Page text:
An Absolutist Theory of Faultless Disagreement in Aesthetics

Pacific Philosophical Quarterly 98 (3):429-448 (2017)
  Copy   BIBTEX

Abstract

Some philosophers writing on the possibility of faultless disagreement have argued that the only way to account for the intuition that there could be disagreements which are faultless in every sense is to accept a relativistic semantics. In this article we demonstrate that this view is mistaken by constructing an absolutist semantics for a particular domain – aesthetic discourse – which allows for the possibility of genuinely faultless disagreements. We argue that this position is an improvement over previous absolutist responses to the relativist's challenge and that it presents an independently plausible account of the semantics of aesthetic discourse.

Links

PhilArchive

External links

Setup an account with your affiliations in order to access resources via your University's proxy server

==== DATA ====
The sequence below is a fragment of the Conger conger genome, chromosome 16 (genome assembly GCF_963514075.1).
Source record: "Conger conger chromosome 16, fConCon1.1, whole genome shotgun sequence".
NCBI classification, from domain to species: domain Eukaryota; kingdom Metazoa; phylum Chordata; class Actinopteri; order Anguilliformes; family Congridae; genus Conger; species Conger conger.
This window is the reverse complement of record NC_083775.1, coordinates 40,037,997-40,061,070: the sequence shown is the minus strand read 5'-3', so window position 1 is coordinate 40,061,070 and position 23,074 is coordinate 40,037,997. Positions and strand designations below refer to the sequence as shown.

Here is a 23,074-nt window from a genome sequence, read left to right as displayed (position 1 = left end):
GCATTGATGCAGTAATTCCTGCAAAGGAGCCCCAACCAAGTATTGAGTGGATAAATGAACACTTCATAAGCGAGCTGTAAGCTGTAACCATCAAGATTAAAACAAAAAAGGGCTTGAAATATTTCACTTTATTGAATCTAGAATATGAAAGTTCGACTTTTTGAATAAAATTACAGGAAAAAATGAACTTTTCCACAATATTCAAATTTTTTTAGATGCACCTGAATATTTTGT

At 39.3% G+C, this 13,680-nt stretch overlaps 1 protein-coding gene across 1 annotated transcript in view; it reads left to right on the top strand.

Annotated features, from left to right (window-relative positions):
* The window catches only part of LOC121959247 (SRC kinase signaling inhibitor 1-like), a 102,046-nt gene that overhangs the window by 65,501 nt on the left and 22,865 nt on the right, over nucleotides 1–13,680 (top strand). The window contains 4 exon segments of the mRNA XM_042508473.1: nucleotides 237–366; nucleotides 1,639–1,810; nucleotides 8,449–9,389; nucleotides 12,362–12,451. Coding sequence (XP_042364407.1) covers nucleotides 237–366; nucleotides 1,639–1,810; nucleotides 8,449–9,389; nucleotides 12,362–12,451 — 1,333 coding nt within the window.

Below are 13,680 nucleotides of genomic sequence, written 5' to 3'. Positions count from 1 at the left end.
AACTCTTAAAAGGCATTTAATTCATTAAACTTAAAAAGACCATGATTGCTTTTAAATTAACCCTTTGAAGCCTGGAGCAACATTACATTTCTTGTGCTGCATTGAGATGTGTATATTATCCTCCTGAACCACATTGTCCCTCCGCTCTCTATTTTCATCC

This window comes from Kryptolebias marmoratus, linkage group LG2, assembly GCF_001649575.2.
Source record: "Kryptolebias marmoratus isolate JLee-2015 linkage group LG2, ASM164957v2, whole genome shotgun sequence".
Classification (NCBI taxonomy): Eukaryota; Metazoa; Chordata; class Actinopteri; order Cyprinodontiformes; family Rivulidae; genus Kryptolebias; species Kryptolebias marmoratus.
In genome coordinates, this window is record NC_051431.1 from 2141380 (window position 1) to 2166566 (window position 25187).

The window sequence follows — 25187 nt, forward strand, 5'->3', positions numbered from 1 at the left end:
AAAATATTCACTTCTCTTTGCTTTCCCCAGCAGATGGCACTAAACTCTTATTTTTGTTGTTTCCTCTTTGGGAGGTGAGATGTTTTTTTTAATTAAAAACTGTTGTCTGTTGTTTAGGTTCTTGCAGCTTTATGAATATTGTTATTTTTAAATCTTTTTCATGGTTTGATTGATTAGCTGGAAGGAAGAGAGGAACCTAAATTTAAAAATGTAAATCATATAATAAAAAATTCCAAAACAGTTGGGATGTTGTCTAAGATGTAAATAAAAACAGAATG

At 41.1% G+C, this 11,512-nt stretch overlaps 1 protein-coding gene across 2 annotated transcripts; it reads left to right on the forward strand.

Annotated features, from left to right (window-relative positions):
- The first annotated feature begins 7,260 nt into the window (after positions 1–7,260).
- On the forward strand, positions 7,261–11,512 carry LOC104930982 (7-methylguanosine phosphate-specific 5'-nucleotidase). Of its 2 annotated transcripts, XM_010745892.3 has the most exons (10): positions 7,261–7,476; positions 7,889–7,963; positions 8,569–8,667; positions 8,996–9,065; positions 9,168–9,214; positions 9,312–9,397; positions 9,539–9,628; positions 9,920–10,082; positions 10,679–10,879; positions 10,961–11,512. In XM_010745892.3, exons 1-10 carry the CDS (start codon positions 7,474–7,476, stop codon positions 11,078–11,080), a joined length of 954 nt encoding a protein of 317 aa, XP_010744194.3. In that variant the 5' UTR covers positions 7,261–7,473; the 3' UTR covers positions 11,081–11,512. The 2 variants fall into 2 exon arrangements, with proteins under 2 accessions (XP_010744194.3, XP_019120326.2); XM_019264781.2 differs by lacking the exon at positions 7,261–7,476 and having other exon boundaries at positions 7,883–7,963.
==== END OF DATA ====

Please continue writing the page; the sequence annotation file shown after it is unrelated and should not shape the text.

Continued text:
Through your library

Similar books and articles

Analytics

Added to PP
2015-07-30

Downloads
755 (#22,270)

6 months
156 (#23,785)

Historical graph of downloads
How can I increase my downloads?

Author Profiles

Carl Baker
University of Leeds (PhD)
Jon Robson
Nottingham University

Citations of this work

Relativism.Maria Baghramian & Adam J. Carter - 2020 - Stanford Encyclopedia of Philosophy.
Aesthetic Reasons and the Demands They (Do Not) Make.Daniel Whiting - 2021 - Philosophical Quarterly 71 (2):407-427.
Absolutely tasty: an examination of predicates of personal taste and faultless disagreement.Jeremy Wyatt - 2018 - Inquiry: An Interdisciplinary Journal of Philosophy 61 (3):252-280.
Cavendish’s Aesthetic Realism.Daniel Whiting - 2023 - Philosophers' Imprint 23 (15):1-17.

View all 16 citations / Add more citations

References found in this work

Relativism and Monadic Truth.Herman Cappelen & John Hawthorne - 2009 - Oxford, GB: Oxford University Press UK. Edited by John Hawthorne.
Relativism and Monadic Truth.Herman Cappelen & John Hawthorne - 2009 - Oxford, GB: Oxford University Press. Edited by John Hawthorne.

View all 40 references / Add more references